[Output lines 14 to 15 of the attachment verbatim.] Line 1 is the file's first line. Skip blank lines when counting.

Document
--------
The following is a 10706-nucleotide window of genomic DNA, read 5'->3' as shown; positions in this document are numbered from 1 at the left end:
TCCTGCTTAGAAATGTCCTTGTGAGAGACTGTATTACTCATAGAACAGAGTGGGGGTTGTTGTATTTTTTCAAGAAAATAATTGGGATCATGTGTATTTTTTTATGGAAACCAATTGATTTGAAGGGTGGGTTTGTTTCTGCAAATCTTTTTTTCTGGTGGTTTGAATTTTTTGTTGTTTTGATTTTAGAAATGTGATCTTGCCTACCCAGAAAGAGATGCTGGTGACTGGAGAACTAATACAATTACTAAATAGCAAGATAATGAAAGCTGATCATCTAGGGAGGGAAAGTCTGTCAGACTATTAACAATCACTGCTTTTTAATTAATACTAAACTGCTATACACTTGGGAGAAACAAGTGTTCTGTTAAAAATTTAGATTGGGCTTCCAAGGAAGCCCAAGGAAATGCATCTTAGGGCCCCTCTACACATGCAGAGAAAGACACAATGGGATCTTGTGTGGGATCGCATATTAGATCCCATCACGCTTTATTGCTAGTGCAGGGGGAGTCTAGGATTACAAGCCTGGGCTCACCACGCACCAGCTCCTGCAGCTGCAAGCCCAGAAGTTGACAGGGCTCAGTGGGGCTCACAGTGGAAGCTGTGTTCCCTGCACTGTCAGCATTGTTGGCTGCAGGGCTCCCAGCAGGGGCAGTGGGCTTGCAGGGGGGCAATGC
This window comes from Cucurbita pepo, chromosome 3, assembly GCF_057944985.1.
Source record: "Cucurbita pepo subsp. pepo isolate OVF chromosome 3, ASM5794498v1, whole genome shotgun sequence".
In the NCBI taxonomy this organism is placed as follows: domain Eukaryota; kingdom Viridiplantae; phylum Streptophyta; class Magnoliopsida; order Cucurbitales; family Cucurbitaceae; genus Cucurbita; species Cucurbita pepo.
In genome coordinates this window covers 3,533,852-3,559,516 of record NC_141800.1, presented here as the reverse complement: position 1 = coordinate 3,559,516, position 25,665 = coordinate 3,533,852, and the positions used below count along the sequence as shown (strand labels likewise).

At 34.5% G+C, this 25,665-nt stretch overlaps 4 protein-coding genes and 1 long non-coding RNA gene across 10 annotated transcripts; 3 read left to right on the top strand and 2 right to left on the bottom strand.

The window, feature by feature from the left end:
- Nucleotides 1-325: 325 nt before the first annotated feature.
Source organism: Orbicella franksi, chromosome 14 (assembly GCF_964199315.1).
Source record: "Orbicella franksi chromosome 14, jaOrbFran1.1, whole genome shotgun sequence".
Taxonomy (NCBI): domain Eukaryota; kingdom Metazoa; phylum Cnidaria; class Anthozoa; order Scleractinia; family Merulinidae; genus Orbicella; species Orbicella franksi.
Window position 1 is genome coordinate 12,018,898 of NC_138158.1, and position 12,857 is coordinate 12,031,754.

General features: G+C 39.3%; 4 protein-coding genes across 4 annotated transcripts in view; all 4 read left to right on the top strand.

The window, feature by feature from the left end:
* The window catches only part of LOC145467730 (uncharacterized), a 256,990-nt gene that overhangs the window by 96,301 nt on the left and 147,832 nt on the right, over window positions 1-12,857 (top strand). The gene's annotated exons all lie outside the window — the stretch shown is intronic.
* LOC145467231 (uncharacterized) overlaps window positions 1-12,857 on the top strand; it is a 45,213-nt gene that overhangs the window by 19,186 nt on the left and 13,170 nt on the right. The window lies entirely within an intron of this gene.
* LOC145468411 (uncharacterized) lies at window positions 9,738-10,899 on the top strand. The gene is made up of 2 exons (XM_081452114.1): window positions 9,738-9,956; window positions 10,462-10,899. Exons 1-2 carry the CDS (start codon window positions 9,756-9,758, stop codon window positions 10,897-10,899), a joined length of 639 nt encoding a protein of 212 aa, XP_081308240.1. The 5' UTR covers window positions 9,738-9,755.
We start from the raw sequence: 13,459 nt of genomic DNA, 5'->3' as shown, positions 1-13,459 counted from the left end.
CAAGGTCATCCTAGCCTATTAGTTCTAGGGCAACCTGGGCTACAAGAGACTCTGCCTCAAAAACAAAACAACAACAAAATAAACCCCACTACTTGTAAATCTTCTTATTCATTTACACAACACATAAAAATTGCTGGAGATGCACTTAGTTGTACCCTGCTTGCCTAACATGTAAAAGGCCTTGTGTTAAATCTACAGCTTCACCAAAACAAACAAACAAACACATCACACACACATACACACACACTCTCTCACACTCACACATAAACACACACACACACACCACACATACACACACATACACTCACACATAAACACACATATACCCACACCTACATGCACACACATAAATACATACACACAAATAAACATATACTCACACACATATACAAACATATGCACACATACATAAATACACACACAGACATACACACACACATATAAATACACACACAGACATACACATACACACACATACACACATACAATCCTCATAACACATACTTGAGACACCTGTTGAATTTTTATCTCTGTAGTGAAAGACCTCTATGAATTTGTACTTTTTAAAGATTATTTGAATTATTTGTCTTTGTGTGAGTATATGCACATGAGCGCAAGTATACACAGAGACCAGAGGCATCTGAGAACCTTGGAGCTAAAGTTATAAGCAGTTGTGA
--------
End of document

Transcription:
General features: G+C 39.3%; 4 protein-coding genes across 4 annotated transcripts in view; all 4 read left to right on the top strand.

The window, feature by feature from the left end: